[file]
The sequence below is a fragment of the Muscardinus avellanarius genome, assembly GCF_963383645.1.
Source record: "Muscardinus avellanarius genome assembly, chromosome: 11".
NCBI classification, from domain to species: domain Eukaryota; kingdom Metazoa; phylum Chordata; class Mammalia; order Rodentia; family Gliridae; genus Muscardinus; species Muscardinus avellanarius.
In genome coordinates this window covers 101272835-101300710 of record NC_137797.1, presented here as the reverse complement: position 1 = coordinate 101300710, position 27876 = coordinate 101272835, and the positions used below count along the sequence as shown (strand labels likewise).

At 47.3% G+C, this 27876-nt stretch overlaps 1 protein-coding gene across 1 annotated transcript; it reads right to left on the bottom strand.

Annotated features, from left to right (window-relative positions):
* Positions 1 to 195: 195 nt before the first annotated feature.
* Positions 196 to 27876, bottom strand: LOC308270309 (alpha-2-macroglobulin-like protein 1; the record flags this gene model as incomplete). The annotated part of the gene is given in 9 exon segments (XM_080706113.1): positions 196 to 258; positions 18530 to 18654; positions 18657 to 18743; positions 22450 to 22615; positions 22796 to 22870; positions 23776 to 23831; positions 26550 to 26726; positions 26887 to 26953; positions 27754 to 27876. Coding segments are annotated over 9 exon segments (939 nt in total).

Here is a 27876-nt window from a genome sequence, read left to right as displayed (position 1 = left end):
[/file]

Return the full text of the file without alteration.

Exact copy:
The sequence below is a fragment of the Muscardinus avellanarius genome, assembly GCF_963383645.1.
Source record: "Muscardinus avellanarius genome assembly, chromosome: 11".
NCBI classification, from domain to species: domain Eukaryota; kingdom Metazoa; phylum Chordata; class Mammalia; order Rodentia; family Gliridae; genus Muscardinus; species Muscardinus avellanarius.
In genome coordinates this window covers 101272835-101300710 of record NC_137797.1, presented here as the reverse complement: position 1 = coordinate 101300710, position 27876 = coordinate 101272835, and the positions used below count along the sequence as shown (strand labels likewise).

At 47.3% G+C, this 27876-nt stretch overlaps 1 protein-coding gene across 1 annotated transcript; it reads right to left on the bottom strand.

Annotated features, from left to right (window-relative positions):
* Positions 1 to 195: 195 nt before the first annotated feature.
* Positions 196 to 27876, bottom strand: LOC308270309 (alpha-2-macroglobulin-like protein 1; the record flags this gene model as incomplete). The annotated part of the gene is given in 9 exon segments (XM_080706113.1): positions 196 to 258; positions 18530 to 18654; positions 18657 to 18743; positions 22450 to 22615; positions 22796 to 22870; positions 23776 to 23831; positions 26550 to 26726; positions 26887 to 26953; positions 27754 to 27876. Coding segments are annotated over 9 exon segments (939 nt in total).

Here is a 27876-nt window from a genome sequence, read left to right as displayed (position 1 = left end):